“Every signature and thumbprint of yours, your kindness and attention to the matter, will help my family find justice for my father and freedom for my sister and mother,” Qin wrote in her petition.
In Chinese culture, thumbprints are traditionally made on the occasion of swearing oaths and signing contracts.
Qin Yueming’s death has been exposed outside of China, and has been covered by some overseas media. The case has also caught the attention of international organizations such as Amnesty International.
Under the escort of local police, the director of Jinshantun 610 Office in Yinchun City, Qin Handong, came to see Rongqian on Oct. 14, 2012.
“I’m just paying a visit because the 18th Party’s Congress will be held soon. I’d like to settle the case in private as soon as possible,” he was reported as saying by a person familiar with the conversation.
However, Qin Rongqian was not interested in his proposals and refused to give up seeking justice.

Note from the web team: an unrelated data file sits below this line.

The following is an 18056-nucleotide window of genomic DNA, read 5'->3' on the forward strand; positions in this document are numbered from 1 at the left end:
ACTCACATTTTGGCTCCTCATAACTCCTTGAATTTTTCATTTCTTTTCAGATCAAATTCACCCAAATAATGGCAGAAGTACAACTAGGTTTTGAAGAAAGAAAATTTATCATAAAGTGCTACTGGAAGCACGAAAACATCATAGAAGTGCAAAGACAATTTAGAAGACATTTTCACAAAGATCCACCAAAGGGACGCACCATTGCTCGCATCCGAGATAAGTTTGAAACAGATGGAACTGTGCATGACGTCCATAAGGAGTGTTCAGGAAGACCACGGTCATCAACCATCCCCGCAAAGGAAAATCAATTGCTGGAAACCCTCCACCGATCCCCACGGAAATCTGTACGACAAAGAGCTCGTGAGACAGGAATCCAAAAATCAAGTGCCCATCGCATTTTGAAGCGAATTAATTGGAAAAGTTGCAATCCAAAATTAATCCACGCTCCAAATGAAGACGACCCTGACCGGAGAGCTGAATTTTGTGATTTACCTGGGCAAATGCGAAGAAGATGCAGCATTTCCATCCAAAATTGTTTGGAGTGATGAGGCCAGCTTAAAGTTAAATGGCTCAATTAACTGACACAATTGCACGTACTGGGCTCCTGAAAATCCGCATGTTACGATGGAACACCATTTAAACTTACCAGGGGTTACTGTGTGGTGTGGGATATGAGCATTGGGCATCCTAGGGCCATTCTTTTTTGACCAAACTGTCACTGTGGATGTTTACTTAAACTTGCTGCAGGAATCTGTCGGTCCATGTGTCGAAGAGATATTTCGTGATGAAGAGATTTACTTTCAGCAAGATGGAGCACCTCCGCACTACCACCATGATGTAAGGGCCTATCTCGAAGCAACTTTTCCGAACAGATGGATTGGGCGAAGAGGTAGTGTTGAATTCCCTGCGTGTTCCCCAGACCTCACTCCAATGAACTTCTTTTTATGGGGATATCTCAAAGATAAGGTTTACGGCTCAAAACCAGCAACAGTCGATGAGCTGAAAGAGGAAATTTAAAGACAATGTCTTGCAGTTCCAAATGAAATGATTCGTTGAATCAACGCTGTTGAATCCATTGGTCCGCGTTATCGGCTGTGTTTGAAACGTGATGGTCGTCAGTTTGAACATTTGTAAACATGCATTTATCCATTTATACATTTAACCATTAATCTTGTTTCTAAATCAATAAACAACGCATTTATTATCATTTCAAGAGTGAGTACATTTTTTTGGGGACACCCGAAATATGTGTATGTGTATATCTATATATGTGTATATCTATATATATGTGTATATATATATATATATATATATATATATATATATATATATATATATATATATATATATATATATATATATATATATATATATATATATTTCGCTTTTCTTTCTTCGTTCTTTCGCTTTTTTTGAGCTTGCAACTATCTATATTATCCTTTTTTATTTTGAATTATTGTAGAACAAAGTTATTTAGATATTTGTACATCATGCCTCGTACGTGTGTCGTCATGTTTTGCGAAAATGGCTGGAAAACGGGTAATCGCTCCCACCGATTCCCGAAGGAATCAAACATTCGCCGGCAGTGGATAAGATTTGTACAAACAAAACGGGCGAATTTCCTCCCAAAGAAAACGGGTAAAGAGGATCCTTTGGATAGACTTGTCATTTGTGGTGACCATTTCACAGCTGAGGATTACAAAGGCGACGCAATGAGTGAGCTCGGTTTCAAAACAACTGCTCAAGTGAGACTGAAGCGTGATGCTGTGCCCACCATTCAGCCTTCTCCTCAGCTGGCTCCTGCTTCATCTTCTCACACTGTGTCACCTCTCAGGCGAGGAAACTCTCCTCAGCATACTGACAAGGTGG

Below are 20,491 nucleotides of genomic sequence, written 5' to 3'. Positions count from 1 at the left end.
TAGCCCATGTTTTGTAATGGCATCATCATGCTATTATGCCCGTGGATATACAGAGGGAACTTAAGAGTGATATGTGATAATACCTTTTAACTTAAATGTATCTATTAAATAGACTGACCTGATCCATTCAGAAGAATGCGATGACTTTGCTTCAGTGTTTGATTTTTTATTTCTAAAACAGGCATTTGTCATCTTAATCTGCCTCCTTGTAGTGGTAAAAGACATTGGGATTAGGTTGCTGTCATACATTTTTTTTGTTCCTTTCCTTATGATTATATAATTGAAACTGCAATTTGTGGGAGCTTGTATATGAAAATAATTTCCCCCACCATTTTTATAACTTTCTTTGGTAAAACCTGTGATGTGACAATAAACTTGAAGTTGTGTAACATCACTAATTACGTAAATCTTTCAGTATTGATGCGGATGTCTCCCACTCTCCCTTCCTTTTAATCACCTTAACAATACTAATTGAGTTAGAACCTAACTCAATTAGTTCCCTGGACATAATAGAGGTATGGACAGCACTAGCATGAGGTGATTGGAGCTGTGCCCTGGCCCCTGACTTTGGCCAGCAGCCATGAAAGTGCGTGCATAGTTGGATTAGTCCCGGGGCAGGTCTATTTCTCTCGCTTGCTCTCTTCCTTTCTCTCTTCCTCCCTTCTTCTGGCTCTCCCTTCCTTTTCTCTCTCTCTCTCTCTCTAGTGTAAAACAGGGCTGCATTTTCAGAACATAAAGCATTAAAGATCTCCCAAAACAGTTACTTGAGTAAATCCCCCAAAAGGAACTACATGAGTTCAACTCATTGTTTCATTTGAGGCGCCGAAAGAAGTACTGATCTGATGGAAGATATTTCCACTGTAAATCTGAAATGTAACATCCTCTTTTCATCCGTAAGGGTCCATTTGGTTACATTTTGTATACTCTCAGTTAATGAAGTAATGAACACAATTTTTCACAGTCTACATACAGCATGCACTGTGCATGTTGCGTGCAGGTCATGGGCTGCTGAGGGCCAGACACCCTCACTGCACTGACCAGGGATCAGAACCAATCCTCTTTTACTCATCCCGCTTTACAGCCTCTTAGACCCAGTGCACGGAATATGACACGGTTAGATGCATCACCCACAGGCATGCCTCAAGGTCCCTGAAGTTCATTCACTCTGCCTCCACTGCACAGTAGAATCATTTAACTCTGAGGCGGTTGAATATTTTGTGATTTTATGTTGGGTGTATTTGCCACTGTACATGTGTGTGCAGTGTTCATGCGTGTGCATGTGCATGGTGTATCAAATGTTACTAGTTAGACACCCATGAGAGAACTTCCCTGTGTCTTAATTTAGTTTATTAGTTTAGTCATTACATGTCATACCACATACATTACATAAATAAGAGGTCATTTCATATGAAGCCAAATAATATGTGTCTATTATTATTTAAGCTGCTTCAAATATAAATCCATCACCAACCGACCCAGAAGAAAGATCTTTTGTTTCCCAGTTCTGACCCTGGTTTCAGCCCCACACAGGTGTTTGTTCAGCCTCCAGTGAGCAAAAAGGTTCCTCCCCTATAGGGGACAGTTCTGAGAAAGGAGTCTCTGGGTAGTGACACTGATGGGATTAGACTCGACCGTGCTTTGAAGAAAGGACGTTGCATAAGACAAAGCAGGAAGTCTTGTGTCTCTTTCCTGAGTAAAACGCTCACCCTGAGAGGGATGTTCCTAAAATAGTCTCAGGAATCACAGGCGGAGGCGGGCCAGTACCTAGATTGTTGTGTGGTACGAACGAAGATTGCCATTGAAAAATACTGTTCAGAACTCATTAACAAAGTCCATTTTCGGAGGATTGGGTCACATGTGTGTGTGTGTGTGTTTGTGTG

On Oct. 19, two representatives from the Heilongjiang Province’s 610 Office, claiming to be “specialized in psychological research and dedicated to transforming Falun Gong,” visited Qin’s wife and other daughter in Qianjin Labor Camp.
The representatives said they would help the women handle the case, and could also facilitate their release. But both mother and daughter refused to cooperate.
On Oct. 26, four more representatives, including the labor camp director, Wang Yaluo, met with the women.